Lesson 3

The Messiah in the Psalms

First we need to see the scripture in its historical context, but we need to see the N T  as a guide to how we can approach the psalms. It is significant that Jesus speaks in a comprehensive way about his relationship to the Old Testament.

Luk 24:25  And he said to them, “O foolish ones, and slow of heart to believe all that the prophets have spoken! Luk 24:26  Was it not necessary that the Christ should suffer these things and enter into his glory?” Luk 24:27  And beginning with Moses and all the Prophets, he interpreted to them in all the Scriptures the things concerning himself.

The crucifixion and the resurrection were not haphazard events but were part of God’s plan already revealed in the Old Testament.  If then Jesus is the fulfillment of the O T Scriptures then we should see the O T as incomplete and anticipates the Messiah who would fulfill all things. This implies that the O T cannot be fully understood apart from understanding that Jesus is the fulfillment of God’s plan through out the redemptive history. We cannot properly understand the O T without reading through Christological lens. Continue reading “Lesson 3”

Psalm Lesson 2

Tuesday was a study of Psalms 2 and 3. We used commentaries from Robert Godfrey, John Calvin and also had help from bible.org articles. Both Psalms are attributed to David and we see references to the Messiah. We see man’s rebellion and God’s faithful care of His chosen ones.

Psalm 2

The Reign of the Lord’s Anointed

Psalm 2 is the most frequently quoted psalm in the New Testament. It fits together in an interesting way with Psalm 1 to introduce the Book of Psalms. Psalm 1 begins with, “How blessed”; Psalm 2 ends with the same word (in Hebrew). Psalm 1 ends with a threat; Psalm 2 begins with a threat.  In Psalm 1 the theme is the contrast between the righteous and the wicked person; in Psalm 2 the theme is the contrast between the rebellion of wicked rulers and nations and the rule of God’s righteous Messiah. Psalm 1 consists of two stanzas and six verses. Psalm 2 is twice as long, consisting of four stanzas and 12 verses. Continue reading “Psalm Lesson 2”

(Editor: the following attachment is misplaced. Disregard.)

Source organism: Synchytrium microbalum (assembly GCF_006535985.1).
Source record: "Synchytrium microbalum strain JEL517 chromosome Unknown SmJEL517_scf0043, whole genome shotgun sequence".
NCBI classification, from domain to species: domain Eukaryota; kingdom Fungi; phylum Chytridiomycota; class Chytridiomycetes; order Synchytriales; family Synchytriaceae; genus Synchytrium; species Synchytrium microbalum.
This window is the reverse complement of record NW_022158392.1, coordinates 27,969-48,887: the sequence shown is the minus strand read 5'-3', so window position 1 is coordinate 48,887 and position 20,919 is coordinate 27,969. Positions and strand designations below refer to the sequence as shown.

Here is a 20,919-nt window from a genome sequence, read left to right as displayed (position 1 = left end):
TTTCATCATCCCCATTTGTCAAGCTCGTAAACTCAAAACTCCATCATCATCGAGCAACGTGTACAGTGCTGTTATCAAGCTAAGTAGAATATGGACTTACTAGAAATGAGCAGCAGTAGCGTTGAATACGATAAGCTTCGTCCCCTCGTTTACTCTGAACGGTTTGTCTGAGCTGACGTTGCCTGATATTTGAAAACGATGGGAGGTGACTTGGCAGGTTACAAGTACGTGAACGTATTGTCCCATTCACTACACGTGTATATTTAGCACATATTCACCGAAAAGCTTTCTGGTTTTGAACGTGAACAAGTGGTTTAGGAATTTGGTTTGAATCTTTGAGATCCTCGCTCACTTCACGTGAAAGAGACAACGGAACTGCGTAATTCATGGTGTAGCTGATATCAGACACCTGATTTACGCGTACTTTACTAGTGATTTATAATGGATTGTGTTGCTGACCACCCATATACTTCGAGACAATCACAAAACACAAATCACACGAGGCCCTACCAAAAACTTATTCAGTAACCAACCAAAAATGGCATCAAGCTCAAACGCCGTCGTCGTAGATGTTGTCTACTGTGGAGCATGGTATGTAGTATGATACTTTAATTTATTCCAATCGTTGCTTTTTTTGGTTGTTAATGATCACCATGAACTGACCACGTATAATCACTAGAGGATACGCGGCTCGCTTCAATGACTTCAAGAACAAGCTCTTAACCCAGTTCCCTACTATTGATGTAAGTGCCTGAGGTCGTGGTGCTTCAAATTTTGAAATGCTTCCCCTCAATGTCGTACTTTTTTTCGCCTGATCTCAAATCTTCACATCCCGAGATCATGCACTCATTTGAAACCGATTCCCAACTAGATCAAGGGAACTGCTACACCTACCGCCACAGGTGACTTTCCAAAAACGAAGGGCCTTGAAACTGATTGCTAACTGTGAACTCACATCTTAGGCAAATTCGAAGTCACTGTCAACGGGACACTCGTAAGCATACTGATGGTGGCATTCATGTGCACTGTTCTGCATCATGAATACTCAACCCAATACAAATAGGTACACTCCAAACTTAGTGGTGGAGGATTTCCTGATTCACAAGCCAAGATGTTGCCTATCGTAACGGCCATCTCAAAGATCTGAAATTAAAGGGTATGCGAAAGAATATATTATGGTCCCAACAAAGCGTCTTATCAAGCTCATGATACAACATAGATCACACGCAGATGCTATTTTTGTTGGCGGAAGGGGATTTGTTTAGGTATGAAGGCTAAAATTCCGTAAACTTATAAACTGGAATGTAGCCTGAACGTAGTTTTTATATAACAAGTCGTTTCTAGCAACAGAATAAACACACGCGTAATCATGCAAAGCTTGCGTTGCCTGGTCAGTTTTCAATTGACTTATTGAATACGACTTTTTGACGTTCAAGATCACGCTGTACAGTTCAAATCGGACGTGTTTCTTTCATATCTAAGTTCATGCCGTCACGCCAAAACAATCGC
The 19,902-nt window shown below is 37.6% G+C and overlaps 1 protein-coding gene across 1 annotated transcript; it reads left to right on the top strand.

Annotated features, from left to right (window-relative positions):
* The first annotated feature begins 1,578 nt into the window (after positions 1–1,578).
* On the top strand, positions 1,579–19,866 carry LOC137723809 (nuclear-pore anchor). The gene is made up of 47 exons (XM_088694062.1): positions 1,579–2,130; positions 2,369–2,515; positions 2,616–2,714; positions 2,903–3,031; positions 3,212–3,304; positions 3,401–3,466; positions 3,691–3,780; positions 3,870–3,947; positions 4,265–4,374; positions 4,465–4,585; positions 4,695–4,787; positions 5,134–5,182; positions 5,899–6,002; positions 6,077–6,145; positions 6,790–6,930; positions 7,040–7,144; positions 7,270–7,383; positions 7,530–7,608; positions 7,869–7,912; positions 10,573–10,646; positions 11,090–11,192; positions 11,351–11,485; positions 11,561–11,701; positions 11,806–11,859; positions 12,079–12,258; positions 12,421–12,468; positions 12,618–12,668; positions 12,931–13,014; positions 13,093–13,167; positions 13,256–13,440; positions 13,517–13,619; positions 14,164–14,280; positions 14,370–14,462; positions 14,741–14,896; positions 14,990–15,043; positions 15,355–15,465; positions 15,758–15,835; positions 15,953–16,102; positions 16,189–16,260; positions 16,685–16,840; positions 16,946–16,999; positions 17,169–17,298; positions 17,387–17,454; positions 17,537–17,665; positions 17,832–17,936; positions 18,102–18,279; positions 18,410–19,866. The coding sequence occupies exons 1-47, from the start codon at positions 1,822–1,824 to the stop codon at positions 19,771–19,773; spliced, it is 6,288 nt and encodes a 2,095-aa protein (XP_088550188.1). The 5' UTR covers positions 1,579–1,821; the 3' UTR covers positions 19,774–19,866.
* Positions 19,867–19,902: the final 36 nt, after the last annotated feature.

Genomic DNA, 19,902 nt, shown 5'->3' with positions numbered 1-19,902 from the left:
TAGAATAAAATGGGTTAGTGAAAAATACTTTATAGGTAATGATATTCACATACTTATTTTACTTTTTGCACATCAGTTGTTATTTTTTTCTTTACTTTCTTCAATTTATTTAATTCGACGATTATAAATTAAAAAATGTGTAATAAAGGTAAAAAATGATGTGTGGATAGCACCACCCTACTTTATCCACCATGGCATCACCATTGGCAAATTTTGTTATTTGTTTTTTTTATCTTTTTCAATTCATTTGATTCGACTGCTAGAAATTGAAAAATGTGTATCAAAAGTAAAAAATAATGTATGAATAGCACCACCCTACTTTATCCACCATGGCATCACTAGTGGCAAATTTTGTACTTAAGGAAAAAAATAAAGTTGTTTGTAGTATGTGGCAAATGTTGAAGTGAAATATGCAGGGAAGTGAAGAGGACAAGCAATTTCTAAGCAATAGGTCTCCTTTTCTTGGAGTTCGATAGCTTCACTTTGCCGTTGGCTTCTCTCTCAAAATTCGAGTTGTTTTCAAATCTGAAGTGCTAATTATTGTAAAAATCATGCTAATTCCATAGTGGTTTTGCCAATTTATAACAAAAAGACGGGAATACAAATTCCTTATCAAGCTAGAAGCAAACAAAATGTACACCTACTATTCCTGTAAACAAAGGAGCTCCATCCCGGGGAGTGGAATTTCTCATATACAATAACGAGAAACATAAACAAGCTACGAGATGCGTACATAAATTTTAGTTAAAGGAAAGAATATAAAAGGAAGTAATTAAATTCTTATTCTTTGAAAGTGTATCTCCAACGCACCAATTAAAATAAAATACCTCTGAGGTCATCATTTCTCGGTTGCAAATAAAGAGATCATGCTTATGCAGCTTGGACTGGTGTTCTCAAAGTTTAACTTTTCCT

Psalm 1

The best way to study the Psalms, as Psalm 1 verse 2 tells us right at the beginning, is to meditate on the Psalms. Poems don’t release their richness by one single quick reading, so we have to read and reread. Psalms” comes from the Greek word meaning a song sung to a stringed instrument. The book is also called the Psalter. The Hebrew title, Tehillim, means “praises.” Every Psalm except Psalm 88 contains praise.

“The Psalms themselves were written throughout the entire period of Old Testament revelation, from the time of Moses (Psalm 90) to the period after the exile (Psalm 126). The titles of seventy-two psalms ascribe them to David, while others are by Solomon, Asaph, Heman, and the sons of Korah. Some of the psalms may have been used in temple worship (hence the phrase “to the choirmaster” in more than fifty psalm titles). The psalms are of different types. Some are laments, both individual (Psalm 42) and corporate (Psalm 44). Some are psalms of thanksgiving (Psalm 100), while others are hymns, or songs of praise (Psalm 96). Some of the psalms are commonly referred to today as “wisdom” psalms, such as Psalms 1 and 119. These psalms tend to be reflections on the Word of God. Some psalms, such as Psalms 69 and 109 are referred to as “imprecatory” psalms, in which the substance of the psalm is a prayer against the enemies of God (an imprecation).  Continue reading “Psalm 1”

Psalms Study

Hello ladies! We begin our Psalms study this Tuesday the 21st, 10 a m for 8 weeks. If you have not signed up or let me know you are coming, you can shoot me an email here.

We will be studying different aspects of Psalms including how to make Psalms a regular part of our lives. This looks to be a really rewarding study for us.

See you there!